No One Studied Menstrual Product Absorbency Realistically until Now
A new study reveals the absorbency of pads, tampons and other menstrual products is significantly different than labels suggest
Most convenience stores or pharmacies have an aisle dedicated to “feminine hygiene” filled with shelves of various menstrual products such as tampons, pads, cups and discs. On the side of each package, you’ll find a small “absorbency” label proclaiming how much liquid blood the product is designed to hold.
But that number can be misleading, according to a recent paper published on August 7 in BMJ Sexual & Reproductive Health. A team of researchers at Oregon Health & Science University found that many menstrual products had a much lower or higher liquid capacity than advertised when real blood was used instead of a saline solution—a mixture of water, salt and bicarbonate that is more commonly employed in the product development process. This is the first known study to test the absorbency of period products with blood, the researchers say. The results suggest that doctors may be underdiagnosing heavy menstrual bleeding, which can be a sign of certain medical conditions.
Study co-author Bethany Samuelson Bannow, a clinician and an assistant professor of hematology, started to investigate menstrual product capacity after she noticed an increase in the number of her patients who opted for reusable menstrual discs and cups—insertable products shaped like shallow bowls and narrower cups, respectively, that rest below the cervix and collect blood—in place of disposable pads and tampons. These patients switched partly to reduce waste, but Samuelson Bannow suspects they also did so to better deal with heavy menstrual flow. “We realized that there wasn’t really a metric for diagnosing heavy menstrual bleeding in folks who use those products,” she says.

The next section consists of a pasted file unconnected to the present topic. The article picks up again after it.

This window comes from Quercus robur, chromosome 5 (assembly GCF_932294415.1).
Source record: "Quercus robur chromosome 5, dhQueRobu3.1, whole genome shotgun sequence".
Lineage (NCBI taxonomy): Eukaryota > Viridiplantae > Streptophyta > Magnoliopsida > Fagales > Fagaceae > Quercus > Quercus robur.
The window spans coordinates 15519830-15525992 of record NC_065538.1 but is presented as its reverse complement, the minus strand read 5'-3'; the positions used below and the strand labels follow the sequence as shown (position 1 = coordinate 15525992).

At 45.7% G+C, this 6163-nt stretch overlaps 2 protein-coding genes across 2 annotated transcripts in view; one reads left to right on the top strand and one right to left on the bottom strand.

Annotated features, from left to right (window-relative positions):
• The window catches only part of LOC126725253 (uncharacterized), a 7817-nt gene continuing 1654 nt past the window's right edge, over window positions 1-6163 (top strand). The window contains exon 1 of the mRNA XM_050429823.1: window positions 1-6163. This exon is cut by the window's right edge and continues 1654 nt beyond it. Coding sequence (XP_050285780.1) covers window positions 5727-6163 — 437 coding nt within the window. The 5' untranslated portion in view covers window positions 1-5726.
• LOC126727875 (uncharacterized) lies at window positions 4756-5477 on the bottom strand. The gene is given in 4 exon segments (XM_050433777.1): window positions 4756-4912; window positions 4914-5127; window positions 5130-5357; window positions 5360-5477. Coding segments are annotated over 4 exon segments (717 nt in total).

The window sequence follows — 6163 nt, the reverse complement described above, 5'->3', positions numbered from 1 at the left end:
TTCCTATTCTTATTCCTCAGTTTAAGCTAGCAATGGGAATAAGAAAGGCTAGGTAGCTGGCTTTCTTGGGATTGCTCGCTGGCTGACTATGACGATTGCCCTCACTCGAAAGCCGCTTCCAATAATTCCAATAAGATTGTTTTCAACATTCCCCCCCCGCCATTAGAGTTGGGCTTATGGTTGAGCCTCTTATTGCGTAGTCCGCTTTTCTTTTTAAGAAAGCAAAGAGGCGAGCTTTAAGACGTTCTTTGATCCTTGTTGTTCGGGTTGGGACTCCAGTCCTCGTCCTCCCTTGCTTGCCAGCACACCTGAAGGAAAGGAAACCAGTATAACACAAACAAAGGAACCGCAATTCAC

Estimates of the capacities of many products were based on decades-old tampon research. In the 1980s, a tampon task force was convened to help develop safer menstrual products after a particular brand of tampons was found to slightly increase the risk of toxic shock syndrome, a serious medical condition that occurs when certain strains of bacteria from outside the circulatory system enter the bloodstream and release toxins that can cause severe organ damage or death. This research set the standard for modern tampon absorbency. Additionally, many of those initial studies used a saline solution rather than menstrual blood. Saline solutions are still predominantly employed to test menstrual products today.
Blood and saline solution have very different viscosities, meaning they are absorbed at different rates. “The saying ‘blood is thicker than water’ is technically true,” Samuelson Bannow says. “We really felt that [the absorbency metric] needed to be updated.”
Saline solution is a homogenous mixture that is only slightly more viscous than distilled water. Blood, however, is not homogenous. It is full of cells and platelets, as well as proteins and other molecules that move around and vary in concentration depending on a myriad of factors, such as how hydrated a person is. Menstrual blood is even more variable than circulating blood because it also contains vaginal secretions and tissue that has been shed from the uterine wall. Its viscosity can change from person to person and even hour to hour.